"I am constantly trying to develop a style of music that is entertaining and that will help expand the consciousness of humanity," says Lonnie Liston Smith. The development of the gifted keyboardist's music continues with his latest Columbia album, A Song For The Children.
Like Lonnie's previous Columbia releases, Exotic Mysteries and Loveland, A Song For The Children was co-produced by Lonnie and Bert deCoteaux and features the kind of sounds listeners have come to expect from Lonnie Liston Smith - a distinctive blend of the sensuous, the funky and the highly energetic built around Lonnie's mastery of a wide range of acoustic and electronic keyboards. Not only is A Song For The Children bound to delight Lonnie's already large audience, it will undoubtedly expand it as well.
Over the years, Lonnie's unique style has been widely praised by the critics. That praise has placed him in that rare class of musicians whose appeal transcends categories. Proof enough is the fact that Lonnie's albums have consistently been hits on the jazz, soul and pop charts.
Robert Palmer of the New York Times has called the Cosmic Echoes, the group Lonnie has led since 1973, "one of the most musical and satisfying bands in their field". Lonnie, Palmer write, "is, above all, a colorist, weaving his electric and acoustic pianos and synthesizers together in orchestral waves of sound, and a group catalyst, drawing committed performances from his soloists and rhythm section."
Another leading critic, John S. Wilson, has called Lonnie "one of the new generation of jazz". His appeal has been proven by the increasingly broad-based success of his 1975 albums Expansions and Visions Of The New World on the Flying Dutchman label and his 1976 albums Renaissance and Live on RCA, as well as his triumphant stream of club, college and concert appearances.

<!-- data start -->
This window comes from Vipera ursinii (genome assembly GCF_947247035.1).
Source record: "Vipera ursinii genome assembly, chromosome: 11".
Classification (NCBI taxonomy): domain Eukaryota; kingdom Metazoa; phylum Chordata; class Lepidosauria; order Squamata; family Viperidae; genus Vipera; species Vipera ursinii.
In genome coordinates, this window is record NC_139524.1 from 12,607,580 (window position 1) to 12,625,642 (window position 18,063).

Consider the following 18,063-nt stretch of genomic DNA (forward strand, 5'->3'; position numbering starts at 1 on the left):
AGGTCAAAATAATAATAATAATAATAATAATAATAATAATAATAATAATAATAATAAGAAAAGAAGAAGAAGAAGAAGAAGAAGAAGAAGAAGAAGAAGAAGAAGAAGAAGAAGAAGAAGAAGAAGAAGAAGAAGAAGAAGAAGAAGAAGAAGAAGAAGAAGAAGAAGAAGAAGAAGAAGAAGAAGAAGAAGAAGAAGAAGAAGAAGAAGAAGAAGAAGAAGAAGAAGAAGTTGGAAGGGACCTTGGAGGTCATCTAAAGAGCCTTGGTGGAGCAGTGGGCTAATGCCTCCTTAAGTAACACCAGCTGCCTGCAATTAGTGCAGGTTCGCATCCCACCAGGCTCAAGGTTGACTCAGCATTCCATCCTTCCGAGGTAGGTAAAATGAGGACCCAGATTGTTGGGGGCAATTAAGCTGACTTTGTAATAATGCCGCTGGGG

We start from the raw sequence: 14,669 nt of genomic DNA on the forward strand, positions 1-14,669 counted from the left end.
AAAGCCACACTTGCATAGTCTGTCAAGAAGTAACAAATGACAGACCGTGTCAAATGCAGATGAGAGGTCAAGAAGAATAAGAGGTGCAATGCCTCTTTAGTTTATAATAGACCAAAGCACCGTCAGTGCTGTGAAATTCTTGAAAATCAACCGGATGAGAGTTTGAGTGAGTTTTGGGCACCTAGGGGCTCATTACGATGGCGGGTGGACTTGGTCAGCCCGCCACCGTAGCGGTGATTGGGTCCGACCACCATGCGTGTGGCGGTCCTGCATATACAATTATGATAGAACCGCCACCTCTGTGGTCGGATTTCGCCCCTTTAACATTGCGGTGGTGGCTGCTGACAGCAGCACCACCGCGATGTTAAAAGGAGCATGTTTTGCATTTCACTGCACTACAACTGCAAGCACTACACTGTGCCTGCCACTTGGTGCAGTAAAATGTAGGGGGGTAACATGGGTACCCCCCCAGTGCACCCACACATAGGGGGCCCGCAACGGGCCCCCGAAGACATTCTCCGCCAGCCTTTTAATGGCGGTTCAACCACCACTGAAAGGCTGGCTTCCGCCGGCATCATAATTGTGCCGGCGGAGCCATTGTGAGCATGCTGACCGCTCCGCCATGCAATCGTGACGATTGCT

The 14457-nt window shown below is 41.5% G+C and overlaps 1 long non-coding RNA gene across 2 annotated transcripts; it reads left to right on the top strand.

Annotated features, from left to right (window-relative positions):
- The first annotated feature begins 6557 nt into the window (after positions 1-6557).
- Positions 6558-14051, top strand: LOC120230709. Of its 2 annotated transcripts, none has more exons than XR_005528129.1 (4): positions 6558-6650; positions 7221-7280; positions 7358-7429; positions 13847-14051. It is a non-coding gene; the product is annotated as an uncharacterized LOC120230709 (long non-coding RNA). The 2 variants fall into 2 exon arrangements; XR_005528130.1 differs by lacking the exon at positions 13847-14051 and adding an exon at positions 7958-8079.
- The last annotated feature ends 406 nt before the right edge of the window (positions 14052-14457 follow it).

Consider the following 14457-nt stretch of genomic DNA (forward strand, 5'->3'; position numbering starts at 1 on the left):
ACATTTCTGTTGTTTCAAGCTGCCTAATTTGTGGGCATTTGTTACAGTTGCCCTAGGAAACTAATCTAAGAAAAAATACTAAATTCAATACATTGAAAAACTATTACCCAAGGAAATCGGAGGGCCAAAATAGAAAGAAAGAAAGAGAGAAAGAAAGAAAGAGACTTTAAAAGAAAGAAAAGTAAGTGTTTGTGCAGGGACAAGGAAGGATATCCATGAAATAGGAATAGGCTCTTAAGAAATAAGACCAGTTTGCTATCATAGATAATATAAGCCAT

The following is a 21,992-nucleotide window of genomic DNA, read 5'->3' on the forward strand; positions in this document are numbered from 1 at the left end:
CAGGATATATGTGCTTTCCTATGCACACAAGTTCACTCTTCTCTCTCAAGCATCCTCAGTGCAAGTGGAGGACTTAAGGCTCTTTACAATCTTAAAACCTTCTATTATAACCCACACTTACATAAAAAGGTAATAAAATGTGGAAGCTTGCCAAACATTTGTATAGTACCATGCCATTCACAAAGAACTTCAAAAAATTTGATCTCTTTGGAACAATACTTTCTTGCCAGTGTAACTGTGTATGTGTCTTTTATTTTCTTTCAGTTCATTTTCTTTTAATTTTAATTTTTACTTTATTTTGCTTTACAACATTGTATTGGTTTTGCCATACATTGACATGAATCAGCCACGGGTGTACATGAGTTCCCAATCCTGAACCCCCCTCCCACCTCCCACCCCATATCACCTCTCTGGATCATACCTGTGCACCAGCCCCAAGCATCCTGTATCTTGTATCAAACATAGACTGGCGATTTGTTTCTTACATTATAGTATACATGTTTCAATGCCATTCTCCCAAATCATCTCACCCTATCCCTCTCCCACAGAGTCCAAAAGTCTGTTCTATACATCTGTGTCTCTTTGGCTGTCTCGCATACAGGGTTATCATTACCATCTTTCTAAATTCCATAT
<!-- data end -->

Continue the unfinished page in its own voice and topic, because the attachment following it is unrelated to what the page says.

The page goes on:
His roots are in Richmond, Va., where he first learned about music from his father, an original member of the Harmonizing Four, a gospel quartet that recently celebrated its 50th anniversary. Lonnie's father also played guitar and piano, and instilled in Lonnie a love of music that expanded through the study of piano, tuba, trumpet and voice in high school and college, as well as through listening to the records of such jazz greats as Charlie Parker, Bud Powell, Miles Davis and John Coltrane.
After graduation from Baltimore's Morgan State College with a Bachelor of Science degree in music education, Lonnie stayed in Baltimore and worked with the house band at the Royal Theater, backing up everyone from the Supremes to Flip Wilson. "Oh, man! What an experience that was!" Lonnie recalls. "Right out of college into that. I really learned fast." After a few seasons at the Royal, he moved to New York and gigged around, mostly with singers, before joining that perennial incubator of jazz talent, Art Blakey's Jazz Messengers, in 1965. Chuck Mangione was in the same band, and when Lonnie left after a year his replacement was Keith Jarrett.
After Blakey there were two years with Rahsaan Roland Kirk and then the first musical association to introduce Lonnie to a wide audience: his tenure with Pharoah Sanders, in a band that also included vocalist Leon Thomas. Lonnie says he learned valuable lessons from working with Sanders and expanded his scope further through his work with Gato Barbieri in 1971 and 1972. But it was only after a year with Miles Davis that he felt ready to step out on his own. "There's nobody like Miles," Lonnie says. "When you leave his band, you feel you're really ready to lead your own group."
That group was the Cosmic Echoes, an organization that Philip Elwood of the San Francisco Examiner has described as "beautiful outtasight," singling out for praise Lonnie's tremendous rhythmic energy. With his soulful style and his musical message of universal brotherhood and love, Lonnie has been winning converts among all segments of the listening public.